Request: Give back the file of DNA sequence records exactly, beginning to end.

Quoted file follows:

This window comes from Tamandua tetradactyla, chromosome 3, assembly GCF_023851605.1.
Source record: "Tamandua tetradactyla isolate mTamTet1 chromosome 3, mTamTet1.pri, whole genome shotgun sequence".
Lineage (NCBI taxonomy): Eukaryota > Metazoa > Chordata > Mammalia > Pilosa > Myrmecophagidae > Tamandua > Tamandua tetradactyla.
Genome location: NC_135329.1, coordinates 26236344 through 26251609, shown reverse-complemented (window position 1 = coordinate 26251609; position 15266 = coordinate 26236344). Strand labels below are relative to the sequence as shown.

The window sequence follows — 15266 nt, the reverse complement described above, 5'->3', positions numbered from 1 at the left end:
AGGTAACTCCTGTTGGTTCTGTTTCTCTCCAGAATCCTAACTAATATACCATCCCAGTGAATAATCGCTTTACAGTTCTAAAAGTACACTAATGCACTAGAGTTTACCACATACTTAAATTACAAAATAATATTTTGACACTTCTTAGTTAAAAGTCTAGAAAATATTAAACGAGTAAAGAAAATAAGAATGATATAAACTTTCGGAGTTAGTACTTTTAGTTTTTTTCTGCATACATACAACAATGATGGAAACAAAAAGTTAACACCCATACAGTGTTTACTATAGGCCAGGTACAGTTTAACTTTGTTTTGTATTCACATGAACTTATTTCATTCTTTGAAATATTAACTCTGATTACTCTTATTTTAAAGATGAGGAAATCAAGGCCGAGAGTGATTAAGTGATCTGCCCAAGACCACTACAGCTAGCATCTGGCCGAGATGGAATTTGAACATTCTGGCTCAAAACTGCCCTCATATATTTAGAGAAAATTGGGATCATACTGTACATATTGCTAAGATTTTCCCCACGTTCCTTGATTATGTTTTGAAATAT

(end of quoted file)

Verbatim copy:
This window comes from Tamandua tetradactyla, chromosome 3, assembly GCF_023851605.1.
Source record: "Tamandua tetradactyla isolate mTamTet1 chromosome 3, mTamTet1.pri, whole genome shotgun sequence".
Lineage (NCBI taxonomy): Eukaryota > Metazoa > Chordata > Mammalia > Pilosa > Myrmecophagidae > Tamandua > Tamandua tetradactyla.
Genome location: NC_135329.1, coordinates 26236344 through 26251609, shown reverse-complemented (window position 1 = coordinate 26251609; position 15266 = coordinate 26236344). Strand labels below are relative to the sequence as shown.

The window sequence follows — 15266 nt, the reverse complement described above, 5'->3', positions numbered from 1 at the left end:
AGGTAACTCCTGTTGGTTCTGTTTCTCTCCAGAATCCTAACTAATATACCATCCCAGTGAATAATCGCTTTACAGTTCTAAAAGTACACTAATGCACTAGAGTTTACCACATACTTAAATTACAAAATAATATTTTGACACTTCTTAGTTAAAAGTCTAGAAAATATTAAACGAGTAAAGAAAATAAGAATGATATAAACTTTCGGAGTTAGTACTTTTAGTTTTTTTCTGCATACATACAACAATGATGGAAACAAAAAGTTAACACCCATACAGTGTTTACTATAGGCCAGGTACAGTTTAACTTTGTTTTGTATTCACATGAACTTATTTCATTCTTTGAAATATTAACTCTGATTACTCTTATTTTAAAGATGAGGAAATCAAGGCCGAGAGTGATTAAGTGATCTGCCCAAGACCACTACAGCTAGCATCTGGCCGAGATGGAATTTGAACATTCTGGCTCAAAACTGCCCTCATATATTTAGAGAAAATTGGGATCATACTGTACATATTGCTAAGATTTTCCCCACGTTCCTTGATTATGTTTTGAAATAT